IS ALL NERVOUS SYSTEM ACTIVITY REFLEXIVE?
The simplest human reflex, elicited by rapidly stretching a muscle, is called the tendon (or deep tendon or muscle stretch) reflex. The afferent end is the muscle spindle (Figure 6–1), and the sensory pathway is monosynaptically linked to motor neurons, resulting in contraction of the stretched muscle (Figure 6–2). Depending on your concept of free will, the most complicated motor behaviors, and even thinking itself, might be considered reflexic, with internal or external stimuli triggering an exceedingly complex reflex arc that ultimately produces an effecter response. We previously focused on such free will reflexes. In this part of the neurological examination, we focus on monosynaptic tendon reflexes and polysynaptic superficial reflexes of a simple, stereotypic nature.
The main components of the muscle spindle are intrafusal muscle fibers, sensory axon endings, and motor axon endings. The intrafusal fibers are specialized muscle fibers with central regions that are not contractile. Gamma motor neurons innervate the contractile polar regions of the intrafusal fibers. Contraction of the polar regions pulls on the central regions of the intrafusal fiber from both ends. The sensory endings spiral around the central regions of the intrafusal fibers and are responsive to stretch of these fibers. (Reproduced with permission from Kandel ER, Koester JD, Mack SH, Siegelbaum SA. 2021. Principles of Neural Science, 6th ed. New York: McGraw Hill. Adapted with permission from Hulliger M. 1984. The mammalian muscle spindle and its central control. Rev Physiol Biochem Pharmacol 101:1-110. Copyright © Springer-Verlag 1984.)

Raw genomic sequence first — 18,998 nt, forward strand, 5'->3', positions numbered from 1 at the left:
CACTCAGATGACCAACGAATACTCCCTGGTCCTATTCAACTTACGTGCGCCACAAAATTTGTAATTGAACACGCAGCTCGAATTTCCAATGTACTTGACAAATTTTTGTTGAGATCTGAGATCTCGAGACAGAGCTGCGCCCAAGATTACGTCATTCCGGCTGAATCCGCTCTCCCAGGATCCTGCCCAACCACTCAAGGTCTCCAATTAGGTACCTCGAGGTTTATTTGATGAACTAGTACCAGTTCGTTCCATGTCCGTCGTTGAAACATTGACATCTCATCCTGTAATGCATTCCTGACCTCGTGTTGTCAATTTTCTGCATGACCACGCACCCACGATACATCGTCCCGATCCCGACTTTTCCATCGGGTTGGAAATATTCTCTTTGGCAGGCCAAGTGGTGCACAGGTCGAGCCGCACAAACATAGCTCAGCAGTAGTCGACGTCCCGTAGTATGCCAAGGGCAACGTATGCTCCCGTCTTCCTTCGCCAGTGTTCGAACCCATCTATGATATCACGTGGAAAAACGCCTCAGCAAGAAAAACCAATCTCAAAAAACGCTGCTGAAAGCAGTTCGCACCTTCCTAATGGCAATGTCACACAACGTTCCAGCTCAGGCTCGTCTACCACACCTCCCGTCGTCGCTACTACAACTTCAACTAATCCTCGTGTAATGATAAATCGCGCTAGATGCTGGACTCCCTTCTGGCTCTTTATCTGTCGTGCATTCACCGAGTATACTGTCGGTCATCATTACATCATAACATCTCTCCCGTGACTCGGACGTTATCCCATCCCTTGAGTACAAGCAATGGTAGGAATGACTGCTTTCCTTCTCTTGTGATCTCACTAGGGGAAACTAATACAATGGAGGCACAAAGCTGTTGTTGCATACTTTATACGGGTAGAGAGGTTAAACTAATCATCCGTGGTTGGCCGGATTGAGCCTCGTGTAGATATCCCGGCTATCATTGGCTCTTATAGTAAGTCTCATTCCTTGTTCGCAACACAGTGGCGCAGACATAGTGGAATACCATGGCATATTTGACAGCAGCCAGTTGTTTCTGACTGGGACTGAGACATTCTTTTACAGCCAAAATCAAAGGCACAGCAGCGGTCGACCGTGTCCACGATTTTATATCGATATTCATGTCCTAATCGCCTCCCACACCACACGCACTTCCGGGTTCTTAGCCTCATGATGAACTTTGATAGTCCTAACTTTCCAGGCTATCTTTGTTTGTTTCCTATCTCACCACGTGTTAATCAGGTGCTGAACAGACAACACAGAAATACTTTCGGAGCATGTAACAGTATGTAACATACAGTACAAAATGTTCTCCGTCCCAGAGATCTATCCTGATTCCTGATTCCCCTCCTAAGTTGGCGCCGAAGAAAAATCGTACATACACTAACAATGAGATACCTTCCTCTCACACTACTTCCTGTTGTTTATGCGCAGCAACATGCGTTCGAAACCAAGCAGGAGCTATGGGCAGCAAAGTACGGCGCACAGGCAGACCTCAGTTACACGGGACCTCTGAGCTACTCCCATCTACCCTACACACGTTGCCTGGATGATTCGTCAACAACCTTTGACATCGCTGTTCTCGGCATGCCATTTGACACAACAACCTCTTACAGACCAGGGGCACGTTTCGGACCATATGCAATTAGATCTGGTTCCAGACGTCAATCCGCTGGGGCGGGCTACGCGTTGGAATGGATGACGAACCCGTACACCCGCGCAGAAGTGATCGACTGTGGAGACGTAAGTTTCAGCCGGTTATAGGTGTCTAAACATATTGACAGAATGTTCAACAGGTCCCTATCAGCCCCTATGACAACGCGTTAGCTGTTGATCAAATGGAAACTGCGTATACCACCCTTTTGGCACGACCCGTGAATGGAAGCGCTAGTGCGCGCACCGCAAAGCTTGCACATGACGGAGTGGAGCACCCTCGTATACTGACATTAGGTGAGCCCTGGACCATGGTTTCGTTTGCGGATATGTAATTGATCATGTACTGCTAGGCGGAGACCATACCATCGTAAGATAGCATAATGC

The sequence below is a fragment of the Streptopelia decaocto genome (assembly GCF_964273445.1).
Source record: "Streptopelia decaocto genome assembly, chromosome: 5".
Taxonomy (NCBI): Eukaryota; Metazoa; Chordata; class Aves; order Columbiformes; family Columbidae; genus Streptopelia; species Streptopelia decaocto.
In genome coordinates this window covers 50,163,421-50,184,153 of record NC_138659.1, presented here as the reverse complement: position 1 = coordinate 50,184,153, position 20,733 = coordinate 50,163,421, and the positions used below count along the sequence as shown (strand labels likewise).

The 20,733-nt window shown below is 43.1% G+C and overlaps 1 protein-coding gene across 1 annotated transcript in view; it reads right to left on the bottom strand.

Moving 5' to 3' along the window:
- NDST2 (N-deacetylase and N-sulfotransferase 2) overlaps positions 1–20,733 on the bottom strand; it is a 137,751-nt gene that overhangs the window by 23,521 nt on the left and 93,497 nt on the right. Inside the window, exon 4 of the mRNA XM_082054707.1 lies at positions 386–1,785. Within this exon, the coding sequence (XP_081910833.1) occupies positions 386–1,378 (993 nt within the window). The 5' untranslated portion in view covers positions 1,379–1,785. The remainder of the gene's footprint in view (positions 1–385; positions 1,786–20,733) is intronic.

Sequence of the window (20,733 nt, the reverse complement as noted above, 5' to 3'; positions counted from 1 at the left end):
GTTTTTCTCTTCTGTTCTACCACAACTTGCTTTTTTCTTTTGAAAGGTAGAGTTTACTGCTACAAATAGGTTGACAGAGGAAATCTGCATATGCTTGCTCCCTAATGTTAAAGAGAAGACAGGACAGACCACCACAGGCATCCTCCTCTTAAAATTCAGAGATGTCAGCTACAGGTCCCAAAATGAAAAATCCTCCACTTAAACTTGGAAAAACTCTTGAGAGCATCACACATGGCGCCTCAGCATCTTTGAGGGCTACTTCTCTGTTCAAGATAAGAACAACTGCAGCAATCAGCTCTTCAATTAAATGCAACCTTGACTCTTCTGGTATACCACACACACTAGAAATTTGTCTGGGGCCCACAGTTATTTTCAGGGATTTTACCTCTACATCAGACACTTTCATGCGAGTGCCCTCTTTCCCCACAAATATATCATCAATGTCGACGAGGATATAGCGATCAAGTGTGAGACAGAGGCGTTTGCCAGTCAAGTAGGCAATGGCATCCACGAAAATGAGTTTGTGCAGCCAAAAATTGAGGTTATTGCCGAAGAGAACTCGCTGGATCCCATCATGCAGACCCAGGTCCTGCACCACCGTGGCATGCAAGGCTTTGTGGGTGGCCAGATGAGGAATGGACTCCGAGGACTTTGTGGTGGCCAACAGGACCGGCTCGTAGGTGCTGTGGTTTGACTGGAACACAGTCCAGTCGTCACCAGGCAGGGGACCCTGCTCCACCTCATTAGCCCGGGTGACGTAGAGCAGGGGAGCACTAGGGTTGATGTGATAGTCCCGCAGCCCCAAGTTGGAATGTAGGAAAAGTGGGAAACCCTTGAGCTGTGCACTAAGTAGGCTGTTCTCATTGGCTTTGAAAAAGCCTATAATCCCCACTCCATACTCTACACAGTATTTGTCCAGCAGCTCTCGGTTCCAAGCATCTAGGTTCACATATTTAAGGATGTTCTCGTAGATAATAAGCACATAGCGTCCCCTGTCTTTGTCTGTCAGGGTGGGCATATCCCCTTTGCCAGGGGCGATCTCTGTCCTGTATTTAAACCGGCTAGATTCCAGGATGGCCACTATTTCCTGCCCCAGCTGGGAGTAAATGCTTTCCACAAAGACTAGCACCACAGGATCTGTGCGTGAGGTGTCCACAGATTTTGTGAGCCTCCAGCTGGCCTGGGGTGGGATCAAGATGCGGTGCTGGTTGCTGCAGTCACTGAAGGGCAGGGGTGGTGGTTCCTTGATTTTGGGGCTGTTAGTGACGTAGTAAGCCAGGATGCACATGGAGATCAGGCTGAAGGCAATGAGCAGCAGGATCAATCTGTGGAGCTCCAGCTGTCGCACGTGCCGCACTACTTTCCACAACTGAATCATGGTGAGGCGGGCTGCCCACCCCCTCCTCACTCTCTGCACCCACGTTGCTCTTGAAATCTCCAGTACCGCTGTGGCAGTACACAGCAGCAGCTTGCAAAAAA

In monosynaptic pathways, sensory axons from muscle spindles make excitatory connections on two sets of motor neurons: alpha motor neurons that innervate the same (homonymous) muscle from which they arise and motor neurons that innervate synergist muscles. They also act through interneurons to inhibit the motor neurons that innervate antagonist muscles. When a muscle is stretched by a tap with a reflex hammer, the firing rate in the sensory fiber from the spindle increases. This leads to contraction of the same muscle and its synergists and relaxation of the antagonist. The reflex therefore tends to counteract the stretch, enhancing the spring-like properties of the muscles. The records on the right demonstrate the reflex nature of contractions produced by muscle stretch in a decerebrate cat. When an extensor muscle is stretched, it normally produces a large force, but it produces a very small force (dashed line) after the sensory afferents in the dorsal roots have been severed. (Reproduced with permission from Kandel ER, Koester JD, Mack SH, Siegelbaum SA. 2021. Principles of Neural Science, 6th ed. New York: McGraw Hill. Adapted with permission from Liddell EGT, Sherrington CS. 1924. Reflexes in response to stretch (myotatic reflexes). Proc R Soc London B Biol Sci 96:212-242.)